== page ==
GOP looks for unity on immigration reform

April 22, 2014 (CHICAGO)

Illinois Republican leaders appeared before Illinois business leaders and immigration reform advocates Tuesday.

They tried to re-position the party on the issue that's helped cause big Republican losses in recent years.

"It's time that we address a problem that's been lingering for too long," said former governor Jim Edgar.

One by one, the state's top Republicans sang the virtues of immigration reform.

"Immigration reform is good for your family, for my family," said Sen. Christine Radogno.

And without specifics on the kind of reform he would support, the party's nominee for governor announced his support for the movement.

"I want to encourage and embrace immigration. Encourage freedom and opportunity for everyone," said Bruce Rauner.

An immigration reform bill passed by the Democratic-controlled United States Senate last year is bogged down in the Republican-controlled House. The sticking point for the most conservative GOP reps is granting amnesty to those immigrants in the country illegally.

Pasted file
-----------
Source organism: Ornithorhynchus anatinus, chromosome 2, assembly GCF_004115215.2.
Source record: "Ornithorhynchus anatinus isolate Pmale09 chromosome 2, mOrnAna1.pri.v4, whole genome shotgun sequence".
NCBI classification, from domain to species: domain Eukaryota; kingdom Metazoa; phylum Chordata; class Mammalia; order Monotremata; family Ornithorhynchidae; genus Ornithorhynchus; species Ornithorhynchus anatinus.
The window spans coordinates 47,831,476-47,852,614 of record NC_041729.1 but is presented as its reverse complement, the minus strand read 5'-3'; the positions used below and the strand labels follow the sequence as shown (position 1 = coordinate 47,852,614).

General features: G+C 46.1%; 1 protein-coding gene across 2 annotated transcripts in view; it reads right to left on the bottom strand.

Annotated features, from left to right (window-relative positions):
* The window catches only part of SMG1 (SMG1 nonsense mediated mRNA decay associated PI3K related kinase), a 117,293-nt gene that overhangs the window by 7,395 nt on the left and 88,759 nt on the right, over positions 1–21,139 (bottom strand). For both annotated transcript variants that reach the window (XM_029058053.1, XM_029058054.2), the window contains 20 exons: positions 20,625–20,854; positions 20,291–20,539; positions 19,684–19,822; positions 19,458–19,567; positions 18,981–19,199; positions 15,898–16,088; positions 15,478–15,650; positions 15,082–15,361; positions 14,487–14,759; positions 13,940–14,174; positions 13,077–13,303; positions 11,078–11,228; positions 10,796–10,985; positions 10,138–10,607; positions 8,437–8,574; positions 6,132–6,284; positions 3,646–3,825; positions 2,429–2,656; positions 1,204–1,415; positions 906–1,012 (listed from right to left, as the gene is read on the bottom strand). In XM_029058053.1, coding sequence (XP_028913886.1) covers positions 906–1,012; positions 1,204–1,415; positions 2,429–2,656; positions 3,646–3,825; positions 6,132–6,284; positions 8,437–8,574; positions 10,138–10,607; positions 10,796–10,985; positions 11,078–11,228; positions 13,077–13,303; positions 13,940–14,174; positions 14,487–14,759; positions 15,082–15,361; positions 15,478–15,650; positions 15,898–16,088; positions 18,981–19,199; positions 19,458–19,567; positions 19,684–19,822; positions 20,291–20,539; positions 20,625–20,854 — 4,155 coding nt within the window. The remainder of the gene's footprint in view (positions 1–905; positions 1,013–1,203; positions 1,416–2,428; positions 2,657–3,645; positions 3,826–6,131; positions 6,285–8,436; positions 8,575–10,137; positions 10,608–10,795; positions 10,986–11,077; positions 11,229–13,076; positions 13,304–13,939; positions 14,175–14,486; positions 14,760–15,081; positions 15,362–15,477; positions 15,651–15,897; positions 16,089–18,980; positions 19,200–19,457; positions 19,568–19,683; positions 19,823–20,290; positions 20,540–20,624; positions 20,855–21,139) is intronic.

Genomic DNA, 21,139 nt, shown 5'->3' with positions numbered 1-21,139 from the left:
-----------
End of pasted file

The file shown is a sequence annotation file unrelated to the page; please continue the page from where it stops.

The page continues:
"A lot of republicans, I'm not the only one feeling like this," said Rosanna Pulido, Minuteman Project.

Anti-reform demonstrators protested the Illinois Republican leadership's shifting position. Former congressman, now radio talk show host, Joe Walsh said Republicans caving to reform are afraid.

"The Republicans believe if they don't support amnesty they will never win the White House again," Walsh said.

Meanwhile, Democratic Governor Pat Quinn's campaign released a video of Rauner last fall appearing to oppose immigration reform.

"And we make it a piece of cake to come here illegally. It's just wrong," Rauner says in the video.

A Quinn spokeswoman wrote of Republican nominee Tuesday, "This is just another case of Rauner pandering whatever audience he is in front of."

Finally, the Illinois Republican nominee for United States Senate, Jim Oberweiss, apologized to the Chicago Club audience for his anti-immigration rhetoric a decade ago.

"I regret the harsh tone of my rhetoric ten years ago, but my principals remain intact," Oberweiss said.

Oberweiss says he still opposes illegal immigration. He says those in the country illegally could be eligible for permits to stay here but should not be given preferential consideration for citizenship.

He was given polite applause after his short speech.

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